Re-gassing air conditioning car
Determine if you have any refrigerant left in your system at all. To do this, you will need to fit a charging hose on the low pressure port, which is on the refrigerant line on your car, usually near the accumulator. Be sure to use eye protection. If your system is completely discharged, it may be contaminated with moisture, and charging will not give satisfactory results unless the source of the leak is found, repaired, and the receiver dryer is replaced. The open system must be repaired and purged using a vacuum pump to remove air and moisture. You will also want to add compressor oil if the system has been leaking. Evidence of oil leakage and measurement of oil left in a replaced compressor will be a guide as to how much oil to replace.
Check for any obvious leaks. If your system has lost sufficient refrigerant to quit working, you have a leak. Small leaks may take months to deplete the refrigerant so that the AC fails to cool, but charging a system with a significant leak is simply a waste of time. Look for refrigerant oil residue on hose, tubing, and fittings that are part of the refrigerant system. Spray a soapy water solution on fittings and watch for bubbles to appear, indicating a leak.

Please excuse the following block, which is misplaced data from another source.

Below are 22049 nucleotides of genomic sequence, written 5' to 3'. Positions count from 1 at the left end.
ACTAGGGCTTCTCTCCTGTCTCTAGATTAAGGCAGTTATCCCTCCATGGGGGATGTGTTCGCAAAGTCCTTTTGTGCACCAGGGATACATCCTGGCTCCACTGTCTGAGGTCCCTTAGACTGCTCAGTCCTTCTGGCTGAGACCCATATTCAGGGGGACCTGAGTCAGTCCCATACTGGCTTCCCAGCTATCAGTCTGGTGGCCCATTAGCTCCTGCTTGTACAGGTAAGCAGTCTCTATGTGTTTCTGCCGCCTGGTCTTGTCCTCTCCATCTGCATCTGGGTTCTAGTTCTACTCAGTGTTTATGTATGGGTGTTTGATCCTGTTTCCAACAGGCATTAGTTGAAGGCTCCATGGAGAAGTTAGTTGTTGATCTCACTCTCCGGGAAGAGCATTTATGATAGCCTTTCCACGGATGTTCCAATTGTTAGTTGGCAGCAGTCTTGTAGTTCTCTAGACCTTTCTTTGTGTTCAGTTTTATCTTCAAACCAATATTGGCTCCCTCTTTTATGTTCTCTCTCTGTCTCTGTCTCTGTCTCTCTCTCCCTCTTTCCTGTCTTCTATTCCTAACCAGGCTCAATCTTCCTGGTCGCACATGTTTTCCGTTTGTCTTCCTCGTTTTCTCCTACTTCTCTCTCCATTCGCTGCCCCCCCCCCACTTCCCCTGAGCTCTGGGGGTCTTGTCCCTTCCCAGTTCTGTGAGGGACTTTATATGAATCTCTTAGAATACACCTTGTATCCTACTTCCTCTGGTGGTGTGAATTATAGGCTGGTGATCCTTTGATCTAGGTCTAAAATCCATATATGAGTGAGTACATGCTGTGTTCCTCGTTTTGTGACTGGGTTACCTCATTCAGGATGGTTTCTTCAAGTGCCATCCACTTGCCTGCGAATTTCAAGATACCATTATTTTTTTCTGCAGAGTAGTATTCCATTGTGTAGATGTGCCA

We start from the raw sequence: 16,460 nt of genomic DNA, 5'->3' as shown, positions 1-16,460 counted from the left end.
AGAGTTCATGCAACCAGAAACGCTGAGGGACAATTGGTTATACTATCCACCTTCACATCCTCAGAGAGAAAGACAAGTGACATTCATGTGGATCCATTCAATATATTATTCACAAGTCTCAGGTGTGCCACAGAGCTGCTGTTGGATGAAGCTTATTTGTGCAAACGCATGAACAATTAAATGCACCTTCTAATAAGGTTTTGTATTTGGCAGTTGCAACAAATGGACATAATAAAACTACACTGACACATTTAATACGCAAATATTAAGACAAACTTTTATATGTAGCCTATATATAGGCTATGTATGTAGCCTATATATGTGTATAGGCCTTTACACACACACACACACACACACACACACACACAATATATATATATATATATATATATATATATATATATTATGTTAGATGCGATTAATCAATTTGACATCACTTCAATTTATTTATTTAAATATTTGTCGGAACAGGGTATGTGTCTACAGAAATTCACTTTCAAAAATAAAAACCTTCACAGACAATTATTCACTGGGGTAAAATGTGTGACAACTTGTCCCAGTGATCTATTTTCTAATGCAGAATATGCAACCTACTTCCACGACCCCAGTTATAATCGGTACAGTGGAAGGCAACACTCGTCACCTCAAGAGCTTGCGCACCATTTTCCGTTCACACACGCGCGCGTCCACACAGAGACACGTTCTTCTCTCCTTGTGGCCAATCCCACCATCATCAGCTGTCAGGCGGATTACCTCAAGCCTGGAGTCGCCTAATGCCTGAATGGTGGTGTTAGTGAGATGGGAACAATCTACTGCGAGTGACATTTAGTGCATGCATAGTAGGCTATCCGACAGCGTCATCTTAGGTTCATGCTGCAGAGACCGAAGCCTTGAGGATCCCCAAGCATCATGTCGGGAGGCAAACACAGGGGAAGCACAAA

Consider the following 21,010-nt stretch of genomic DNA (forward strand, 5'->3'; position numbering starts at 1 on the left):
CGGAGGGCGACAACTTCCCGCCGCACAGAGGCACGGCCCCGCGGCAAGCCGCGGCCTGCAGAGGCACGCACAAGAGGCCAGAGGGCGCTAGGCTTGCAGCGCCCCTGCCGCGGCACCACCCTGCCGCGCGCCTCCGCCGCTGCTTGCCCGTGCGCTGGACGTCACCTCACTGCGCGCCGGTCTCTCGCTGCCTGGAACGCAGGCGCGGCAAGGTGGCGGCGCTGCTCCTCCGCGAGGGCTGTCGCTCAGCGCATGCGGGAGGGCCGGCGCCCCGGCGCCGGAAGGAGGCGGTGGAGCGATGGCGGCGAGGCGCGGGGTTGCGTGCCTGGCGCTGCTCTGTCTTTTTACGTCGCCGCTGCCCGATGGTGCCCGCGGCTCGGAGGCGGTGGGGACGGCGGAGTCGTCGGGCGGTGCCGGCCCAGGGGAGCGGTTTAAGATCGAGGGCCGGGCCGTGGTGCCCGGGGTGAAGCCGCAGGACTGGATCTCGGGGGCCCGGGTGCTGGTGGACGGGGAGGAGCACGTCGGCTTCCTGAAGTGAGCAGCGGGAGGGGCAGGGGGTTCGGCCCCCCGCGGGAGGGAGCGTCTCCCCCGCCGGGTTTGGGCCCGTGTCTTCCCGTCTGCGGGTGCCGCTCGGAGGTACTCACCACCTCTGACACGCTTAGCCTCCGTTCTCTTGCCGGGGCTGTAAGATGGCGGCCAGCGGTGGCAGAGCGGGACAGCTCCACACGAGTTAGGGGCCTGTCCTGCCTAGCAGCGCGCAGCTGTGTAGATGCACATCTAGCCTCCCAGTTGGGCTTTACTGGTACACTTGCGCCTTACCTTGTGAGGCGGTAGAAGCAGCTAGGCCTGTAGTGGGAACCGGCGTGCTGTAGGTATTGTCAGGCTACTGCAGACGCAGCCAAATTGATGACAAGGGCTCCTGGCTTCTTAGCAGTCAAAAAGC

Make sure the condensing coils are not obstructed with debris, and that the compressor is operating. To test a compressor with a low charge you may need to jump the pressure switch, often located on the accumulator.
Tap your refrigerant can. This is done by completely opening the valve on the tapping fitting, which retracts the tapping pin into the valve body. Failing to do so will result in the tap puncturing the can when it is installed, releasing the refrigerant before the fitting is sealed.
Securely thread the tapping valve on the refrigerant can, close the valve completely shut. This drives the pin into the top of the can, making it possible to release the refrigerant when the valve is opened.
Purge the charging hose. Open the valve until you hear it fill with refrigerant, then slowly loosen the brass fitting that connects the hose to the valve. Be careful not to allow refrigerant to spray on bare skin, as this will freeze skin tissue on contact. Re-tighten the hose once you have heard refrigerant escaping; this should have forced any air (and moisture) from the hose.
Locate the low pressure charging port on the refrigerant line on your car. This will be on the larger tube, usually near or on the accumulator. Connect the quick coupling and make sure it is not leaking.
Crank your engine and turn the AC on high cool, high fan. If your recharging hose is equipped with a pressure gauge, check it to determine if the system needs refrigerant. If the pressure holds steady in the recommended range, the system is full and should not be charged. If the pressure is below the recommended range, follow the instructions to recharge the system.